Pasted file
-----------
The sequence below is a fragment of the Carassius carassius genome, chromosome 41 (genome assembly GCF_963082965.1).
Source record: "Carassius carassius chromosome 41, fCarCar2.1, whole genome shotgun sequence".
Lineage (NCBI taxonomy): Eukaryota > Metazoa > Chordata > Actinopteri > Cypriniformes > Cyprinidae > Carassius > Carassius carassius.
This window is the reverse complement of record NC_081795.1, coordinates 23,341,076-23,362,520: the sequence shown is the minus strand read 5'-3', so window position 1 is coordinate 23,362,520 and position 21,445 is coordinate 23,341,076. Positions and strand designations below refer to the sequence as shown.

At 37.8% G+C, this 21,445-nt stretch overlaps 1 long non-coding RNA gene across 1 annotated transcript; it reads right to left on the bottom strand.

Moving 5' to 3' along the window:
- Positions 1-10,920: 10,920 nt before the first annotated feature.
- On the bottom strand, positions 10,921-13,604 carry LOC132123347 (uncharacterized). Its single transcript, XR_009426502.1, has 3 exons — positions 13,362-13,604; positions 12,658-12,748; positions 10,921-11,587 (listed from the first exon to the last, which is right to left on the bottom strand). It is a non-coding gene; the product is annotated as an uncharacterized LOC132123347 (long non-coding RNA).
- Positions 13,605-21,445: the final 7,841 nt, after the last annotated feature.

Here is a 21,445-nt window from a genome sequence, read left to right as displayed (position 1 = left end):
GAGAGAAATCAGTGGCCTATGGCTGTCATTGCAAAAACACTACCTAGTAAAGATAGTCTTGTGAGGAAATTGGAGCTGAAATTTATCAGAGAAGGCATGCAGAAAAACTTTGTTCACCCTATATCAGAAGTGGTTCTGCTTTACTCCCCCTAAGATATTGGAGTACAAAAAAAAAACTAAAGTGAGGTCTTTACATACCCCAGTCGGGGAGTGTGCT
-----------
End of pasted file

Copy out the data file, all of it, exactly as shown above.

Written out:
The sequence below is a fragment of the Carassius carassius genome, chromosome 41 (genome assembly GCF_963082965.1).
Source record: "Carassius carassius chromosome 41, fCarCar2.1, whole genome shotgun sequence".
Lineage (NCBI taxonomy): Eukaryota > Metazoa > Chordata > Actinopteri > Cypriniformes > Cyprinidae > Carassius > Carassius carassius.
This window is the reverse complement of record NC_081795.1, coordinates 23,341,076-23,362,520: the sequence shown is the minus strand read 5'-3', so window position 1 is coordinate 23,362,520 and position 21,445 is coordinate 23,341,076. Positions and strand designations below refer to the sequence as shown.

At 37.8% G+C, this 21,445-nt stretch overlaps 1 long non-coding RNA gene across 1 annotated transcript; it reads right to left on the bottom strand.

Moving 5' to 3' along the window:
- Positions 1-10,920: 10,920 nt before the first annotated feature.
- On the bottom strand, positions 10,921-13,604 carry LOC132123347 (uncharacterized). Its single transcript, XR_009426502.1, has 3 exons — positions 13,362-13,604; positions 12,658-12,748; positions 10,921-11,587 (listed from the first exon to the last, which is right to left on the bottom strand). It is a non-coding gene; the product is annotated as an uncharacterized LOC132123347 (long non-coding RNA).
- Positions 13,605-21,445: the final 7,841 nt, after the last annotated feature.

Here is a 21,445-nt window from a genome sequence, read left to right as displayed (position 1 = left end):
GAGAGAAATCAGTGGCCTATGGCTGTCATTGCAAAAACACTACCTAGTAAAGATAGTCTTGTGAGGAAATTGGAGCTGAAATTTATCAGAGAAGGCATGCAGAAAAACTTTGTTCACCCTATATCAGAAGTGGTTCTGCTTTACTCCCCCTAAGATATTGGAGTACAAAAAAAAAACTAAAGTGAGGTCTTTACATACCCCAGTCGGGGAGTGTGCT